Sephora Is Closing All of Its U.S. Stores Due to the Coronavirus Pandemic

Update 3/17/20

Sephora has announced it’s closing all of its retail stores in the U.S. and Canada by 5 P.M. (EST) on March 17 until April 3—and the company’s corporate staff will be working from home. “We have always taken our responsibility to protect the well-being of our people and community seriously. It was with that responsibility in mind that we made this decision,” the company’s CEO Jean-André Rougeot wrote in an email to customers. The company’s websites in America and Canada will remain operational and are offering free shipping through April 3.

“We also recognize that we are in a position to support the collective fight against COVID-19,” the email continued. “Following guidance from public health authorities, we understand that practicing social distancing and reducing dense public gatherings as much as possible is critically important at this time. This is truly a global effort that requires all of our participation.”

Sephora will continue pay employees (and offer health benefits) during the retail shutdown. “All store employees will continue to receive their base pay for scheduled shifts for the duration of this closure,” the company wrote. “In addition, health and wellness benefits for employees who are currently enrolled will continue. And all distribution center employees will receive the same considerations should we experience any unplanned disruptions in one of our centers.”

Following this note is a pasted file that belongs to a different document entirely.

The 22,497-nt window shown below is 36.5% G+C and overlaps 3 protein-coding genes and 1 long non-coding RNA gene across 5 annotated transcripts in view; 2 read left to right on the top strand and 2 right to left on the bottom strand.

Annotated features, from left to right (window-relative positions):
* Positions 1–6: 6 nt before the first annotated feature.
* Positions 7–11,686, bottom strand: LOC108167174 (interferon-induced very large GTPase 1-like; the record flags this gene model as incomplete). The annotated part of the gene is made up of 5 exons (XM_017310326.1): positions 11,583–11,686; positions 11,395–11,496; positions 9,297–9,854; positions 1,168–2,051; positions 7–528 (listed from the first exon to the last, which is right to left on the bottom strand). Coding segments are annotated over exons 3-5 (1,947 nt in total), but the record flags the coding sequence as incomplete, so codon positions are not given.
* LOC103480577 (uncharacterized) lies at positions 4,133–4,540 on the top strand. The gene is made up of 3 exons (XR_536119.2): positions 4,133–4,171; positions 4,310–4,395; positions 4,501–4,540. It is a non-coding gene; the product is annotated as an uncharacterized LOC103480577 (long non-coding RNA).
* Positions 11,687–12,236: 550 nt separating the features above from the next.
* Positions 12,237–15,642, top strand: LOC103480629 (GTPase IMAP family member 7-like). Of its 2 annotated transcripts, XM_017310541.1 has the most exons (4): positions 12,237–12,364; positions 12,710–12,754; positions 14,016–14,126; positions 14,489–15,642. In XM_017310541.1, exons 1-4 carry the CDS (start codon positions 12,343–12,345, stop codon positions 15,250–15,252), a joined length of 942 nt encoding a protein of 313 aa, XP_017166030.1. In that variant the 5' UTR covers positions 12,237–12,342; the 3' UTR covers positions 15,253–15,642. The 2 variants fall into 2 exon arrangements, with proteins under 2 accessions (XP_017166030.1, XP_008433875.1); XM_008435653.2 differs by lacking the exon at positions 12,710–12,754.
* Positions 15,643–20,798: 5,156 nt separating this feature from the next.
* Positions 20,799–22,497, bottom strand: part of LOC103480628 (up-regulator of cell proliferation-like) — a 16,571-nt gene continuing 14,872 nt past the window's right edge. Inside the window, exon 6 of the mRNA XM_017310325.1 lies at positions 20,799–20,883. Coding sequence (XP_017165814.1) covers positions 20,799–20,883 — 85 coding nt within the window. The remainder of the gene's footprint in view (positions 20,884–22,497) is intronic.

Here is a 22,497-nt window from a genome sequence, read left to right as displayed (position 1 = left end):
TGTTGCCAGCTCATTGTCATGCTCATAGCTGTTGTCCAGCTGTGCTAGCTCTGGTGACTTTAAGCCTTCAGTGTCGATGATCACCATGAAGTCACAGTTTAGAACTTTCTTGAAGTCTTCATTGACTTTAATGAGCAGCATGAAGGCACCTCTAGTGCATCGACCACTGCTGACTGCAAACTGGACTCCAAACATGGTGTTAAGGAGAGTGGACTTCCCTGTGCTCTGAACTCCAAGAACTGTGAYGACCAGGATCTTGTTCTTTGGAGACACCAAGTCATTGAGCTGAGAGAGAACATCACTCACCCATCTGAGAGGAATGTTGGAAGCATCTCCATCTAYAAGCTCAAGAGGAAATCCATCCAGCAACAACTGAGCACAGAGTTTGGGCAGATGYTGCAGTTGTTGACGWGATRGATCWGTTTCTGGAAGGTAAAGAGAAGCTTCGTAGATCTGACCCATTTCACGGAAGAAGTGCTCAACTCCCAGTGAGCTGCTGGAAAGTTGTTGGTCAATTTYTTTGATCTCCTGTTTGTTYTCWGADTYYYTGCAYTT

You can read Sephora’s full statement here.

Original Story:

As growing concerns over the coronavirus pandemic mount, just about every industry—from restaurants and theater to film and music—has been forced to make sweeping changes to limit people’s exposure to one another. Beauty retailers, whose very sales depend on people touching their eyes, lips, and faces, especially are reckoning with health experts’ guidelines to promote social distancing and restricted contact.

Over the last few days, it’s led several retailers to reconsider their policies and double down on sanitation concerns. Many, like Sephora and Ulta Beauty, have announced they’re suspending in-store services, including facials and makeup application, to limit physical contact—while Glossier has decided to close its stores entirely.

On March 11, Sephora announced in an email to its customers and via its community page that the retailer is taking concerns seriously, and would be suspending all in-store services, makeup applications, and classes until further notice. The statement also noted that “high-touch areas” would be regularly cleaned with hospital-grade disinfectant and there will be increased hand sanitizer access throughout the store. Additionally, all testers would be regularly cleaned and “replaced as needed.” The brand will also offer free shipping on every purchase through the end of March to encourage people to shop from home.

Ulta is taking similar precautions. On March 11, Ulta CEO Mary Dillon posted a statement on the retailer’s website explaining that store cleanliness is Ulta’s “top priority,” and that “increased sanitization measures are being added to all locations with extra attention to product testers and high traffic areas.” She also urged shoppers to ask associates for help with samples, and to reschedule any in-store services. In an update on March 12, Dillon announced Ulta would also be suspending skin, brow, wax, and lash services, and would be implementing a “no-touch policy” when it comes to services like shade matching. Hair appointments will continue, with an emphasis on cleanliness.

However, one amenity a majority of retailers haven’t halted yet—to much discussion on the internet—is makeup testers.

One Ulta employee told Insider she finds it “astonishing” how willing customers are to use testers given the current health crisis, adding she even had someone ask if they could buy a sample lipstick since they liked the oxidized shade better. The New York Times reports that though one Sephora store they visited was being diligent about wiping down surfaces, “early this week consultants in at least one store were still applying makeup from common testers to customers.”

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